Commonly Used Restore Commands

Restore is the generic T-sql command we use to restore database backup files. We can also use restore command for other purposes such as validating the backups, find the database files in the backupset etc. Below are the commonly used restore functions other than the obvious restore database.

1.Validating the Backup :

Restore VerifyOnly From Disk= 'E:\BackupFilePath\BackupFile.Bak'

2.Find the Backup Files in the BackupSet

Restore HeaderOnly From Disk = 'E:\BackupFilePath\BackupFile.Bak'

3.Find the Database Files in the Backupset

Restore FileListOnly From Disk = 'E:\BackupFilePath\BackupFile.Bak'

There are also other restore command syntaxes we can use but I refer these more often.

When’s the last time DBCC CheckDB ran without any errors??

There’s an undocumented DBCC command ‘DBCC DBINFO’ that gives us lot of information about the database.
One of the extremely useful info this command returns is the last time DBCC CheckDB ran without any errors.

To find this info, run

DBCC TRACEON (3604)
DBCC DBINFO('MYDATABASE')
DBCC TRACEOFF (3604)

Scroll down to find “dbi_dbccLastKnownGood” value. When you do DBCC DBINFO, along with lots of other information, you will get dbi_dbccLastKnownGood result. It is a date time value, which essentially means, the last time the CHECKDB went well without any corruption. This could be particularly useful piece of information, when your database is corrupted and you can find out the last time your database is corruption free(this information will be up-to-date only if you run DBCC CHECKDB regularly).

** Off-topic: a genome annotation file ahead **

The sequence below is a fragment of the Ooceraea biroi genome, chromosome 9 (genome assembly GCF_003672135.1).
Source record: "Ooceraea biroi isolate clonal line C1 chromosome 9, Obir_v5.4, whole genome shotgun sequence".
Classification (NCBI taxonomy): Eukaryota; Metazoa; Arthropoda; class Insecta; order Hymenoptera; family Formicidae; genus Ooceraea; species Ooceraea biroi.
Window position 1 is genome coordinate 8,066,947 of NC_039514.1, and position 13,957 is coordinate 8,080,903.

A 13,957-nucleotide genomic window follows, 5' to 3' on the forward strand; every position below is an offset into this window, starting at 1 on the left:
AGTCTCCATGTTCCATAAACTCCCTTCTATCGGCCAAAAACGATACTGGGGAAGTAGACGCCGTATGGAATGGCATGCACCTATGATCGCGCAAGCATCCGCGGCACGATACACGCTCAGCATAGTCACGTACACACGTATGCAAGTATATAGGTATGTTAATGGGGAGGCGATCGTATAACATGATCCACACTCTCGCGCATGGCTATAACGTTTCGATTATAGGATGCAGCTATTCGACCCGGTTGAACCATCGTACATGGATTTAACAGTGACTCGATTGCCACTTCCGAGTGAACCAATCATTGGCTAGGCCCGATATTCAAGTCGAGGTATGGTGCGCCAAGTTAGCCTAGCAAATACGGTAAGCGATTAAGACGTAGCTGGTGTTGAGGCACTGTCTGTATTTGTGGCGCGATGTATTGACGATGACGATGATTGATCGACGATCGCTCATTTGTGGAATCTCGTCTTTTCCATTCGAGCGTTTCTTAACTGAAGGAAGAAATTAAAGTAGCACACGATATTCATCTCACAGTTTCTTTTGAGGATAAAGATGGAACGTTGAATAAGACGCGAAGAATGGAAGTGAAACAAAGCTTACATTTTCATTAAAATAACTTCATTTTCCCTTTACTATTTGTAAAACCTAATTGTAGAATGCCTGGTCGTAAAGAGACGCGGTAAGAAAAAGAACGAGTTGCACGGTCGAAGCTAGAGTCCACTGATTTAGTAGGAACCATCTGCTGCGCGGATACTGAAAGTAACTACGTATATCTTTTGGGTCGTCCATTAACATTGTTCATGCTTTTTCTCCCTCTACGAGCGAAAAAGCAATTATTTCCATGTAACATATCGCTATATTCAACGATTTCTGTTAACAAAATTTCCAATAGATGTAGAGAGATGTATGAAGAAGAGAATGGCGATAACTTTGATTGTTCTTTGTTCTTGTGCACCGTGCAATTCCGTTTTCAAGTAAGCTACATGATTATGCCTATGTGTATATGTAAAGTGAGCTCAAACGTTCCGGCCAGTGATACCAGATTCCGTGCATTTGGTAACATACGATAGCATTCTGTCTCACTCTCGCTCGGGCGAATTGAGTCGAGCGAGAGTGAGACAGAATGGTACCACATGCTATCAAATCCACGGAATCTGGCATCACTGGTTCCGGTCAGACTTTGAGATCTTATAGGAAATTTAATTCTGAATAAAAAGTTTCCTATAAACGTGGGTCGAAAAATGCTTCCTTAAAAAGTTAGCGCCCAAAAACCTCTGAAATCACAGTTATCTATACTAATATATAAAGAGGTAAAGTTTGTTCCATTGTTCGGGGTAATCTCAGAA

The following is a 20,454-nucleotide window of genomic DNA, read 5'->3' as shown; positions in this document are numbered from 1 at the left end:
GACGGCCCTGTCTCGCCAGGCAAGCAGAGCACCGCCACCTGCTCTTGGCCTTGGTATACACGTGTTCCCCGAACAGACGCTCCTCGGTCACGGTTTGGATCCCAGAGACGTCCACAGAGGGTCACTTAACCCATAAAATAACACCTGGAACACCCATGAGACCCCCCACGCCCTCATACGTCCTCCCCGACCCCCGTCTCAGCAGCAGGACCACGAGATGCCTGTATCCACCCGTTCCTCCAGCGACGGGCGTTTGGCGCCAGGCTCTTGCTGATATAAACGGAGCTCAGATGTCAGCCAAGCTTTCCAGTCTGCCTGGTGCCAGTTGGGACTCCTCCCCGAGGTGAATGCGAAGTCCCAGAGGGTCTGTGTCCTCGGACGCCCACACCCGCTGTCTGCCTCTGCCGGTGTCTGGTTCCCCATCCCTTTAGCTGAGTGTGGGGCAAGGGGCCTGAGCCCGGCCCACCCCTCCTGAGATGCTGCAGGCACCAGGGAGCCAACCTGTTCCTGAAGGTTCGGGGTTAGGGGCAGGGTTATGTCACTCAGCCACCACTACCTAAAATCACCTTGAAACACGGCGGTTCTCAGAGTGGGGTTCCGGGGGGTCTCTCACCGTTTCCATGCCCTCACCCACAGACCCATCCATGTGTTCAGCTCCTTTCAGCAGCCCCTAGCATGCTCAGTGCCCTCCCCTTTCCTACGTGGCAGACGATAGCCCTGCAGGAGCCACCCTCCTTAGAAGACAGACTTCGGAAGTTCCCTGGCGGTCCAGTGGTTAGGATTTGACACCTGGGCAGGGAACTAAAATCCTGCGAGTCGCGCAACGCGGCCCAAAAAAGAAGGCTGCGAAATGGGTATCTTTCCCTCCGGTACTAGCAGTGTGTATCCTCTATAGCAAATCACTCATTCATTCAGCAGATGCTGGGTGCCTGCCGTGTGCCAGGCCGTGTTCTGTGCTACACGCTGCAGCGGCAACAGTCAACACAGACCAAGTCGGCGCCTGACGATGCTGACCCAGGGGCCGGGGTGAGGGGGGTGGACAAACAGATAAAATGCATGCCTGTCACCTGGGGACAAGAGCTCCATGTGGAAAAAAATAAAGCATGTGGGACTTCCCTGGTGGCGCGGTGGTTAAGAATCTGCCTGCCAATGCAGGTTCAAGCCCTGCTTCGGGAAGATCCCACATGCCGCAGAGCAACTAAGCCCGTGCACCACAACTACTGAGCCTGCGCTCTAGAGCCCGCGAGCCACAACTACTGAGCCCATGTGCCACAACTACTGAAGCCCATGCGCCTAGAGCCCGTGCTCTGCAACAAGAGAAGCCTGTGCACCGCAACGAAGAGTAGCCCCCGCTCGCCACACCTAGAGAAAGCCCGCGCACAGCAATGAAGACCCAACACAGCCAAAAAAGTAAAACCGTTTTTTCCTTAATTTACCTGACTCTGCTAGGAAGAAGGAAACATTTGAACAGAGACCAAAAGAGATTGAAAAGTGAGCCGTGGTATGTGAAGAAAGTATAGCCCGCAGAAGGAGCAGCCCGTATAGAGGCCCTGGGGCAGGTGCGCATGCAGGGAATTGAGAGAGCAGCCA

How to find database internal version number

When you try to attach a higher version database to lower version sql server(attaching sql2008R2 database to sql SQL2008 Instance),you will get an error message similar to “The database is of version 661. The server will only support databases of version 655 and earlier”. This is error simply means that you are trying to attach higher version database to a lower version sql server.This is not suppported by SQL Server.Remember, we also cannot restore higher version databases to lower version sql server.Below are reference internal numbers for each of version of SQL Server:

Internal Version Number = 611 == SQL2005
Internal Version Number= 655 ==SQL2008
Internal Version Number= 661 ==SQL2008R2
Internal Version Number= 706 == SQL 2012

If you want to find out the database Internal version, run the below
DBCC TRACEON(3604)
GO